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Module 1 - Introduction to Matter, Energy, and Direct Current
Navy Electricity and Electronics Training Series (NEETS)
Chapter 3:  Pages 3-121 through 3-126

[Go to TOC]

Module 1 - Introduction to Matter, Energy, and Direct Current

Pages i, 1-1, 1-11, 1-21, 1-31, 1-41, 1-51, 1-61, 2-1, 2-11, 2-21, 3-1, 3-11, 3-21, 3-31, 3-41, 3-51, 3-61, 3-71, 3-81, 3-91, 3-101, 3-111, 3-121, Appendix I, II, III, IV, V, Index

Page begins with large image - see down on page...




Circuit loop analysis - RF Cafe

Equipment PROTECTION from short-circuit current is accomplished by use of fuses and other circuit protection devices.

A Voltage DIVIDER is a series circuit in which desired portions of the source voltage may be tapped off for use in equipment. Both negative and positive voltage can be provided to the loads by the proper selection of the reference point (ground).



Circuit source/load - RF Cafe

ELECTRICAL Safety PRECautionS must be observed. a fatal shock can occur from 0.1 ampere of current. Voltages as low as 30 volts have been recorded as causing sufficient current to be fatal.

ALL LIVE ELECTRICAL Circuits shall be treated as potential hazards at all times.

ELECTRONIC or ELECTRICAL Equipment discovered to be faulty or unsafe should be reported immediately to proper authority.

ELECTRICAL or ELECTRONIC Equipment should be used and repaired by authorized personnel only.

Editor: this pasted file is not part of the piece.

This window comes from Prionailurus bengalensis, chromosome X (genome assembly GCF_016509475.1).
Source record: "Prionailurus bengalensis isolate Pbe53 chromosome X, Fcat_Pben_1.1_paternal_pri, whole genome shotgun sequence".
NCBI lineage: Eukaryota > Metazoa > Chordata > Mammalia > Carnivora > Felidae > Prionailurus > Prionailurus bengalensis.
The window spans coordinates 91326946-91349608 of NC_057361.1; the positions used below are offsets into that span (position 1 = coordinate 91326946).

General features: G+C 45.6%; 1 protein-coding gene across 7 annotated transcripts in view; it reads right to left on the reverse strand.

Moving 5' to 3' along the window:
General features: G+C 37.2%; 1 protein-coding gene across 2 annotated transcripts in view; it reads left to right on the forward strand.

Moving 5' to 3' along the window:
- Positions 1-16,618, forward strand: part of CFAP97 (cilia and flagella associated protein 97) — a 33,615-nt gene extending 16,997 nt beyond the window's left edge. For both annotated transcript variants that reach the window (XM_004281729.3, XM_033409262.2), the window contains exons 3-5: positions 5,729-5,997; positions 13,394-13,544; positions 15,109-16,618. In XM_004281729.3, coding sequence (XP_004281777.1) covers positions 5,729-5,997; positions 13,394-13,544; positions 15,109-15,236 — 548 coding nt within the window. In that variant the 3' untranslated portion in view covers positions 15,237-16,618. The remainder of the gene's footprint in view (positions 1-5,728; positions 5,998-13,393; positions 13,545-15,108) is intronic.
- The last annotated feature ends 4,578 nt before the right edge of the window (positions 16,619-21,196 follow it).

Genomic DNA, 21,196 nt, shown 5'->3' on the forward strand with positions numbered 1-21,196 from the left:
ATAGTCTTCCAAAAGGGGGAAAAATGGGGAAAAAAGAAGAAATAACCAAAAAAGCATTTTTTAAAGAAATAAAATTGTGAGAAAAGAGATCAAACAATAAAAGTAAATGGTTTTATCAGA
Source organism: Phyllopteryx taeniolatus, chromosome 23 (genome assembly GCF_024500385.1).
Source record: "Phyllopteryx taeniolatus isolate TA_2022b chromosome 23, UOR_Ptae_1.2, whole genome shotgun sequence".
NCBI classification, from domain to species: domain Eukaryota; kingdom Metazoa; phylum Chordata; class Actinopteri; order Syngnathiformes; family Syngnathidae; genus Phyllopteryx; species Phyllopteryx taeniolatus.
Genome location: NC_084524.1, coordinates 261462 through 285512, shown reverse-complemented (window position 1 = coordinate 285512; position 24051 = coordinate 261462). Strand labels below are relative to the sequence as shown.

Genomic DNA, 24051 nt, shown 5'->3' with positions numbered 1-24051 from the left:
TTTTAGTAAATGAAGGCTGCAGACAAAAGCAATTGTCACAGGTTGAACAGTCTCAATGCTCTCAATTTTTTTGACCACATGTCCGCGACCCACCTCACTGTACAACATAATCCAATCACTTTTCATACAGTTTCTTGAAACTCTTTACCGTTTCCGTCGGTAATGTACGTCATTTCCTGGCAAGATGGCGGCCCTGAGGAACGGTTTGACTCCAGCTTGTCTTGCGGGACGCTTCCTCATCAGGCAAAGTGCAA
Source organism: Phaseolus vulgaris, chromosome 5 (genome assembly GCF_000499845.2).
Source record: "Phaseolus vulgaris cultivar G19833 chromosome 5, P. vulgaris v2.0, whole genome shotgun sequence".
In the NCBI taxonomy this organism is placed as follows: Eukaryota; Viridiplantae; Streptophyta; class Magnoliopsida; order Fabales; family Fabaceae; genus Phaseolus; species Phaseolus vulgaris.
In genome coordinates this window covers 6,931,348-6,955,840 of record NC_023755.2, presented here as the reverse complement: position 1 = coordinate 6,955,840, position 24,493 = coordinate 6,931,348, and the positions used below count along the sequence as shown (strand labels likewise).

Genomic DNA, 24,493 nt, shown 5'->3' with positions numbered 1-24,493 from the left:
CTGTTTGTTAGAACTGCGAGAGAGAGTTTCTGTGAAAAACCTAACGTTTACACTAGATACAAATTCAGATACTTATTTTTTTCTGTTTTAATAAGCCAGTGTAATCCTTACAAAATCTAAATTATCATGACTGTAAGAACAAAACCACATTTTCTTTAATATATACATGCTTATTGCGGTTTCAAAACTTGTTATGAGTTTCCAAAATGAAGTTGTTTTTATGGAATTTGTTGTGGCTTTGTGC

A CO2 EXTINGUIsHER should be used to extinguish electrical fires.

First AID for ELECTRICAL SHOCK includes the following actions:

.         Remove the victim from the source of the shock.

.         Check the victim to see if the person is breathing.

.         If the victim is not breathing, give artificial ventilation. The preferred method is mouth-to-mouth.

.         CPR may be necessary if the heartbeat has stopped, but do not attempt this unless you have been trained in its use. OBTAIN MEDICAL ASSIsTANCE AS SOON AS POSSIBLE.



Answers to Questions Q1. Through Q61.

A1.  (a) DS1, the flashlight bulb (b) BAT, the dry cell


A2.  The path for current is incomplete; or, there is no path for current with S1 open.


A3.  a schematic diagram.


A4.  (a) Current increases (b) Current decreases


A5.   (a) Current decreases (b) Current increases A6.

Basic Resistance Formula - RF Cafe


A7.  1.25 amperes.


A8.  4 amperes.

A9.  Power.


A10.  By changing the circuit resistance or the voltage of the power source.


Three formulas for electrical power - RF Cafe


A12.  6 amperes.


A13.  a wirewound resistor.


A14.  1 kilowatt.


A15.  8,952 watt hours or 8.952 kWh.


A16.  942 (rounded to 3 places).



     (a).  160 ohms

     (b).  480 ohms




   E1 = 60 volts

   E2 = 180 volts

   E3 = 240 volts



   E1 = 80 volts

   E2 = 240 volts

   E3 = 320 volts


A20.  The source voltage would have to be increased to 640 volts.



      (a)  330 ohms

     (b)  E1 = 150 volts

           E2 = 18 volts

     (c)  1.98 kilowatts

     (d)  P1 = 900 watts

           P2 = 1.08 kilowatts


A22.  The point at which current enters the resistor is assigned a negative polarity and the point at which current leaves the resistor is assigned a positive polarity.


A23.  2 amperes. A24.  120 volts. A25.  50 volts.


A26.   Zero volts.


A27.  a circuit where there is no longer a complete path for current flow.